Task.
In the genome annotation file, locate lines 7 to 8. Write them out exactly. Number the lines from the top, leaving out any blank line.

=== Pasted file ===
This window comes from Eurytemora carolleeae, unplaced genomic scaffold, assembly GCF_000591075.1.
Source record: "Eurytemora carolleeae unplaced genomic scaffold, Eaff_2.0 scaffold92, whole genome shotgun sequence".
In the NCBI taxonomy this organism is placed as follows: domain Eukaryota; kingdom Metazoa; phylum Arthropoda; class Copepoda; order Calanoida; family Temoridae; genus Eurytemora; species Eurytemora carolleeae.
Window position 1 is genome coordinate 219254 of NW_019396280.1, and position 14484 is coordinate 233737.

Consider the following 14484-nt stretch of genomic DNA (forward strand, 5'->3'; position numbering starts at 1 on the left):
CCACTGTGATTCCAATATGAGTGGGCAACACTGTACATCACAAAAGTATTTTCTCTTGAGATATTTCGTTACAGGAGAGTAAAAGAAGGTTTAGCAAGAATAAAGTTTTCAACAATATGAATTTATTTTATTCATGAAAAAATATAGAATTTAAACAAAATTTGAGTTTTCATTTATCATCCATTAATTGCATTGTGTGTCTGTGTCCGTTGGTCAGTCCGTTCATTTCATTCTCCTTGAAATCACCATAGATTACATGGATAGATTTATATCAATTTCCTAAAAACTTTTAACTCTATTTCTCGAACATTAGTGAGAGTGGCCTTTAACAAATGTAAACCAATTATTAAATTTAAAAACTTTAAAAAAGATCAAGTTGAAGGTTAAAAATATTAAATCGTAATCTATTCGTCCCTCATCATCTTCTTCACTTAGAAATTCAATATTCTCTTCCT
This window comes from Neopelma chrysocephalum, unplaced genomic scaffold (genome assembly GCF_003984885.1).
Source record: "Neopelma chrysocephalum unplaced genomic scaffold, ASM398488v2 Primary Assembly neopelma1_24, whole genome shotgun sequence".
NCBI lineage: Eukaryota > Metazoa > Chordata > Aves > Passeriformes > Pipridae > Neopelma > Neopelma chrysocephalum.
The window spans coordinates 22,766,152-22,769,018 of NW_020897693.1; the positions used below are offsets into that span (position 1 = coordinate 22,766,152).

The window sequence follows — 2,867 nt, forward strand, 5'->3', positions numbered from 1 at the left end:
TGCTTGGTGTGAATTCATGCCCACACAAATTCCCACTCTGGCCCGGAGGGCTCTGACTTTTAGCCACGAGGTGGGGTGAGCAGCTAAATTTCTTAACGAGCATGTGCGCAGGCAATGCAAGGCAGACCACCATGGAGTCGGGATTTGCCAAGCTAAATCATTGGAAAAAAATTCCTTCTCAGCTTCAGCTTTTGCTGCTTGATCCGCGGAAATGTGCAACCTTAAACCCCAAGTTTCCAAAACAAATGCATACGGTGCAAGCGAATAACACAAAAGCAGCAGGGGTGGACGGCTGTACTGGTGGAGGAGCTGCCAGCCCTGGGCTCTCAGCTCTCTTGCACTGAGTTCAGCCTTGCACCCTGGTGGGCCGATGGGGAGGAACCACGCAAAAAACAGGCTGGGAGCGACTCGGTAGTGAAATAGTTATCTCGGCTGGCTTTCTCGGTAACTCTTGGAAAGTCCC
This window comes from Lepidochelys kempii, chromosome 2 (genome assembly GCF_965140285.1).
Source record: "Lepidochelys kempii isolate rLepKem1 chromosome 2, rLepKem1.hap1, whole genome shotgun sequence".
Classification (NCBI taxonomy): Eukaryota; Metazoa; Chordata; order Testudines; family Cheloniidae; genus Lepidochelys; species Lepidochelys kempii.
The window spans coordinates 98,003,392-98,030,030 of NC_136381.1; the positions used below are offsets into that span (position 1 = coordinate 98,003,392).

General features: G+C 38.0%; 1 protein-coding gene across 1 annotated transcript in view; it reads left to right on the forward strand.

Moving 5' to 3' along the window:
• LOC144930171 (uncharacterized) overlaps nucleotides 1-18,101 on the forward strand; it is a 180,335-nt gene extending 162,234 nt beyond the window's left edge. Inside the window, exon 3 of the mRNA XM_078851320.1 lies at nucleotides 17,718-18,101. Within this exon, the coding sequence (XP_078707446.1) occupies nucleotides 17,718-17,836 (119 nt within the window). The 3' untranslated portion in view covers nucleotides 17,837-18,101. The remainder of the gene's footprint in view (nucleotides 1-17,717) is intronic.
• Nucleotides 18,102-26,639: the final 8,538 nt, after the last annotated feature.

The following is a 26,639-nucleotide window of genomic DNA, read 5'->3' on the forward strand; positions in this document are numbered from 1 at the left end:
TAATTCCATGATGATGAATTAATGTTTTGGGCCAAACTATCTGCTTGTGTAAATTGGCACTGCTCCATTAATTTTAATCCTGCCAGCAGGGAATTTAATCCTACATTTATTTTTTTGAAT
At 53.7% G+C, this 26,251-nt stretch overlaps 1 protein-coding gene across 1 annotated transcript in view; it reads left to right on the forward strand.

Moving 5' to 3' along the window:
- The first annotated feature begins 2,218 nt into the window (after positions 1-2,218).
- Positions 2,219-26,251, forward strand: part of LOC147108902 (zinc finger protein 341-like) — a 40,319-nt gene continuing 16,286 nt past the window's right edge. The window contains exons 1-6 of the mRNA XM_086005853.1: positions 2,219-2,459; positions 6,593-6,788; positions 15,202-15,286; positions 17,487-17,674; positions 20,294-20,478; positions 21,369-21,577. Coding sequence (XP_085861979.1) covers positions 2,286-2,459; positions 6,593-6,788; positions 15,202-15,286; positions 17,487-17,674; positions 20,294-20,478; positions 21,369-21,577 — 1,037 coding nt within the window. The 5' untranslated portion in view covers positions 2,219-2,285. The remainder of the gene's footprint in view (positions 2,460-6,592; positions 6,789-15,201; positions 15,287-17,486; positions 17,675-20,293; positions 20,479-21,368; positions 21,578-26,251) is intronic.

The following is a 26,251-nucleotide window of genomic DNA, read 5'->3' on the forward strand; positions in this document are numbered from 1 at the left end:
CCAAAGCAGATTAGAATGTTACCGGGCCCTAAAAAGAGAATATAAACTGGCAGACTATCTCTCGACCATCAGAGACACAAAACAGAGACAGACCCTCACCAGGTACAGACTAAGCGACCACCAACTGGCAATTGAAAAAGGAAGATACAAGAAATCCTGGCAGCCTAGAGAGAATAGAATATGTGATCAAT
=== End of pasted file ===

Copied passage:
This window comes from Neopelma chrysocephalum, unplaced genomic scaffold (genome assembly GCF_003984885.1).
Source record: "Neopelma chrysocephalum unplaced genomic scaffold, ASM398488v2 Primary Assembly neopelma1_24, whole genome shotgun sequence".